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NUTR 2050 (77)
Chapter 1

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Department
Nutrition
Course
NUTR 2050
Professor
Simone Holligan
Semester
Winter

Description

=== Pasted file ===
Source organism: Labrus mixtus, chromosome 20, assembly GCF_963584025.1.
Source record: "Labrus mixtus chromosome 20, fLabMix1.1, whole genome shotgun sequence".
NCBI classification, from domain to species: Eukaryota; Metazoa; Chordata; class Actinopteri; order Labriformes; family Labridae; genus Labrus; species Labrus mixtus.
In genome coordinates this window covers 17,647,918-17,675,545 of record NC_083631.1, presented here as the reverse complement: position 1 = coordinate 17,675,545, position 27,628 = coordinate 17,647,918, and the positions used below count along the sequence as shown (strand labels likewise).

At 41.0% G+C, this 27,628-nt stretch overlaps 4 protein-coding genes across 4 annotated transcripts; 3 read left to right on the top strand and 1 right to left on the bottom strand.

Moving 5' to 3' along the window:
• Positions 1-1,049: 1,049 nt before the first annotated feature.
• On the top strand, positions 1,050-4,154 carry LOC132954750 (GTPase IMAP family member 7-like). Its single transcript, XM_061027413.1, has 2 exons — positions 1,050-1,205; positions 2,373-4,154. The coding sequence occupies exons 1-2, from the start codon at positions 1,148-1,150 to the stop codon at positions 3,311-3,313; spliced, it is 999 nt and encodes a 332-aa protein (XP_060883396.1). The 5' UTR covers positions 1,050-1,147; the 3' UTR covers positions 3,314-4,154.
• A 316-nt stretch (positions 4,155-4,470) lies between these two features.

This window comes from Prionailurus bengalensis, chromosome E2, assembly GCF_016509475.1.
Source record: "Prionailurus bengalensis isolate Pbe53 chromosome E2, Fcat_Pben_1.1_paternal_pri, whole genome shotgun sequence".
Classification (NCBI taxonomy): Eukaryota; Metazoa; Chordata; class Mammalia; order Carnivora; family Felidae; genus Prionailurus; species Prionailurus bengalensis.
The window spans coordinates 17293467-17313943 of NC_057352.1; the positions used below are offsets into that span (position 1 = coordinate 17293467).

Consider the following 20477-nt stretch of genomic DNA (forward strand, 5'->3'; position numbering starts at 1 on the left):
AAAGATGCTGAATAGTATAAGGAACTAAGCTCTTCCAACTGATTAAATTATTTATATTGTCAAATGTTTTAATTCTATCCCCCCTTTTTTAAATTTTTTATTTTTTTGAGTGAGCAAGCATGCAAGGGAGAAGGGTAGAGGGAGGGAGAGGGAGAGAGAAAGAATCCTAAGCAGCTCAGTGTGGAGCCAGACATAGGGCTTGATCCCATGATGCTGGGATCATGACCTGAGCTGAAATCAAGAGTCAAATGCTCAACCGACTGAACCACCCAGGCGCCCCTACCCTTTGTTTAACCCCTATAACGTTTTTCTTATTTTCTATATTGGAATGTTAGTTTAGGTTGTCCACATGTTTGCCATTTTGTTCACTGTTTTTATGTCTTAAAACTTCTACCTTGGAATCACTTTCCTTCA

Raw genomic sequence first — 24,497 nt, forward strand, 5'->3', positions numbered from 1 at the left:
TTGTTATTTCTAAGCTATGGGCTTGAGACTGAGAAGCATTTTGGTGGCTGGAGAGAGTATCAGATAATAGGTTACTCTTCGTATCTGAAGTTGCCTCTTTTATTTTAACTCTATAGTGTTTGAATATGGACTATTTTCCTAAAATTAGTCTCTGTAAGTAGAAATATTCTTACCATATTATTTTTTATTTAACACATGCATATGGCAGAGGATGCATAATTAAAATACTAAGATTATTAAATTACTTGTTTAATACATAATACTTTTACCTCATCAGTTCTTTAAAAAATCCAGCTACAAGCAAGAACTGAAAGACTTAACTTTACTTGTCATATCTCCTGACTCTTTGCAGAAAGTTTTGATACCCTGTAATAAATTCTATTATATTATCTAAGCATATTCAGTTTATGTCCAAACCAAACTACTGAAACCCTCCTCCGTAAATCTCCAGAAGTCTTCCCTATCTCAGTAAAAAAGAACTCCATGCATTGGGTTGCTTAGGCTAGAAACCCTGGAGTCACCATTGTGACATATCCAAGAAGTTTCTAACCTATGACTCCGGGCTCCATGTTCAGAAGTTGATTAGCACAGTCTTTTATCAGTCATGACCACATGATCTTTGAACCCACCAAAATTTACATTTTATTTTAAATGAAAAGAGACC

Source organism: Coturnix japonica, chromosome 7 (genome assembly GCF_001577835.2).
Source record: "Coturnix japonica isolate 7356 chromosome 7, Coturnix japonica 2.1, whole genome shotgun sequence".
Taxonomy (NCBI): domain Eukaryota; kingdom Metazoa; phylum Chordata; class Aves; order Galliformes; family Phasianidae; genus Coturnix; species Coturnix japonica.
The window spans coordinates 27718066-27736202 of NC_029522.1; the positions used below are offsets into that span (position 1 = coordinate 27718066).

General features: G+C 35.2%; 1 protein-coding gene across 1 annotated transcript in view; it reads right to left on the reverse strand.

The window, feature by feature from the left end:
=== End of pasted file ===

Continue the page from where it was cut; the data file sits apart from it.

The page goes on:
Chapter 1 Nutrition Through the Life CycleIntroductionNutrition is a interdisciplinary science focused on the study of nutrients and other constituents and healthNutrients chemical substances in foods that are used by the body for growth and healthPrinciples of the Science of NutritionLook at table 11 on PG 2Principle 1 Food is a basic need for humans People need enough food to liveThe right assortment of food for optimal healthPeople with enough food food securityFood security access at all times to a sufficient supply of safe nutritious foodsFood insecurity limited or uncertain availability of safe nutritious foods or the ability to acquire them in socially acceptable ways12 of US households are food insecurePrinciple 2 Foods provide energy calories nutrients and other substances needed for growth and health1 reason why people eat the requirement of calories energy nutrients and other substances supplied by foods for growth and healthCalories a unit of measure of the amount of energy supplied by food Known as kilocalories kcal or large caloriesCalories are unit not a substanceNutrientschemical substances variety of functions that support growth tissue maintenance and repair for ongoing health6 categories of nutrients look at table 12 for details1Carbohydrates2Proteins 3Fats lipids4Vitamins5Minerals6WaterEssential and Nonessential NutrientsEssential Nutrients substances required for growth and health that cannot be produced or produced in sufficient amounts by the body They must be obtained from the dietEssential required in the dietEssential NutrientsCarbohydratesCertain Amino Acids Essential amino acidsphenylalanine valinetryptophan isoleucine methionine leucine lysine andhistidinethreonine Linoleic acid and alpha linolenic acid essential fatty acidsVitaminsMinerals WaterEssential Amino Acidsamino acids cannot be synthesized in adequate amounts by humans and therefore must be obtained from the diet Also called indispensible amino acidsNonessential Nutrients nutrients required for growth and health that can be produced by the body from other components of the dietEx cholesterol creatine and glucoseDo not have to be apart of the dietSome play an important role for maintaining healthRequirements for Essential Nutrients All humans need the same set of nutrientsThe amount of nutrients varies based onAgeIllnessBody sizeLifestyle habitsGenderMedication UseGenetic TraitsPregnancy and lactationGrowthDietary Intake StandardsCannot take into account all of the factors that influence nutrient needsDo account for age gender growth and pregnancy and lactationIntake standards Dietary Reference Intake DRIsDRIs used for the nutrient intake standards for healthy peopleRecommended Dietary Allowances RDAs levels of essential nutrients intake judged to meet nutrient needs of all healthy people while decreasing the risk of chronic diseasesAdequate Intake AIs Tentative RDAs Less conclusive scientific info then RDAsEstimated Average Requirements EARsvalues that are estimated to meet requirements of half the healthy individual They assess adequacy of intakes of the populations groupsTolerable Upper Intake ULs upper limits of nutrient intake Represent total daily levels ofnutrients intake from food fortified foods and supplements that should not be exceededULs asses the safety of high intakes of nutrients particularlyfrom supplementsDRIs are levels of nutrients intake intended for use as a reference values for assessing diets for healthy peopleRDAsintake levels that meet nutrients needs over 98 EARs should not be used to examinethe possibility of inadequate intake in individuals and groupsStandards of Nutrient Intake for Nutrition Daily Values DVs scientifically a agreed upon standards for daily intakes of nutrients from the diet developed for use on nutrition labelsUsed to identify the amount of a nutrient provided in serving foodDVPercentages obtained from one serving of food productCarbohydratesUsed as a source of readily available energySimple sugars monosaccharides and disaccharidesComplex Carbohydrates polysaccharidesStarches plant form of stored carbsGlycogen animal forms of stored carbs Most types of Fiber Dietary sources of fiberAlcohol sugarsBasic carbs single molecules monosaccharidesGlucose blood sugar and dextroseFructose fruit sugarsGlactoseDisaccharides two monosaccharideSucrose glucose fructose ie Table sugarMaltose glucose glucose ie Malt sugarLactose glucose galactose ie Milk sugarComplex carbs 4 calories per gramLarge intestine digest some dietary fibers and excrete fatty acids used for energyThe main function of fiber is for bulk for normal eliminationHigh fiber diets reduce the rate of glucose absorptionHigh fiber may help prevent cardiovascular disease and some types of cancerXylitol mannitol and sorbitol forms of alcoholic sugarsSmall amounts are needed to sweeten beverages gums and yogurtAlcoholic sugars do not promote tooth decay
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